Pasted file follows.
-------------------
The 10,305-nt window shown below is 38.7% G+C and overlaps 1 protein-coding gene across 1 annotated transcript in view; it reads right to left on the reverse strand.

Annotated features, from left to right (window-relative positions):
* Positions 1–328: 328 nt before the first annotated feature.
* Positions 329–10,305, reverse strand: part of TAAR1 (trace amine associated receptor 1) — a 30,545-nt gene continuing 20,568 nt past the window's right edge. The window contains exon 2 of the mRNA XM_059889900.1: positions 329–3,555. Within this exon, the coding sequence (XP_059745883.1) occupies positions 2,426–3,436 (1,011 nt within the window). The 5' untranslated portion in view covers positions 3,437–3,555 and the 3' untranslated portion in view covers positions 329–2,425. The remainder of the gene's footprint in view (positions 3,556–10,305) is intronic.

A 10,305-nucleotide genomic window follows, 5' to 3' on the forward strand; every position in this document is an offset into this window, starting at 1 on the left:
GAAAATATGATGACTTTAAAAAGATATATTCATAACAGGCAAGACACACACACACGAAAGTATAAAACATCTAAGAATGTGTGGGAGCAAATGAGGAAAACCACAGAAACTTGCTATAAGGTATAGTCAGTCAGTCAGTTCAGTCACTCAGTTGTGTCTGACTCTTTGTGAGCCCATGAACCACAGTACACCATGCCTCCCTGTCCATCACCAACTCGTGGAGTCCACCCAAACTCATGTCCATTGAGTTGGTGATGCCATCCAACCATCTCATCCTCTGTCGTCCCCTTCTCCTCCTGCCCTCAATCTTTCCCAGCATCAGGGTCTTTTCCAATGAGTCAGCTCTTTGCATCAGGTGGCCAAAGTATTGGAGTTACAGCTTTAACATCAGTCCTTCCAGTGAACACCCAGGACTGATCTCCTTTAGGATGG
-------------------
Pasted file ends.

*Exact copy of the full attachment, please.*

The 10,305-nt window shown below is 38.7% G+C and overlaps 1 protein-coding gene across 1 annotated transcript in view; it reads right to left on the reverse strand.

Annotated features, from left to right (window-relative positions):
* Positions 1–328: 328 nt before the first annotated feature.
* Positions 329–10,305, reverse strand: part of TAAR1 (trace amine associated receptor 1) — a 30,545-nt gene continuing 20,568 nt past the window's right edge. The window contains exon 2 of the mRNA XM_059889900.1: positions 329–3,555. Within this exon, the coding sequence (XP_059745883.1) occupies positions 2,426–3,436 (1,011 nt within the window). The 5' untranslated portion in view covers positions 3,437–3,555 and the 3' untranslated portion in view covers positions 329–2,425. The remainder of the gene's footprint in view (positions 3,556–10,305) is intronic.

A 10,305-nucleotide genomic window follows, 5' to 3' on the forward strand; every position in this document is an offset into this window, starting at 1 on the left:
GAAAATATGATGACTTTAAAAAGATATATTCATAACAGGCAAGACACACACACACGAAAGTATAAAACATCTAAGAATGTGTGGGAGCAAATGAGGAAAACCACAGAAACTTGCTATAAGGTATAGTCAGTCAGTCAGTTCAGTCACTCAGTTGTGTCTGACTCTTTGTGAGCCCATGAACCACAGTACACCATGCCTCCCTGTCCATCACCAACTCGTGGAGTCCACCCAAACTCATGTCCATTGAGTTGGTGATGCCATCCAACCATCTCATCCTCTGTCGTCCCCTTCTCCTCCTGCCCTCAATCTTTCCCAGCATCAGGGTCTTTTCCAATGAGTCAGCTCTTTGCATCAGGTGGCCAAAGTATTGGAGTTACAGCTTTAACATCAGTCCTTCCAGTGAACACCCAGGACTGATCTCCTTTAGGATGG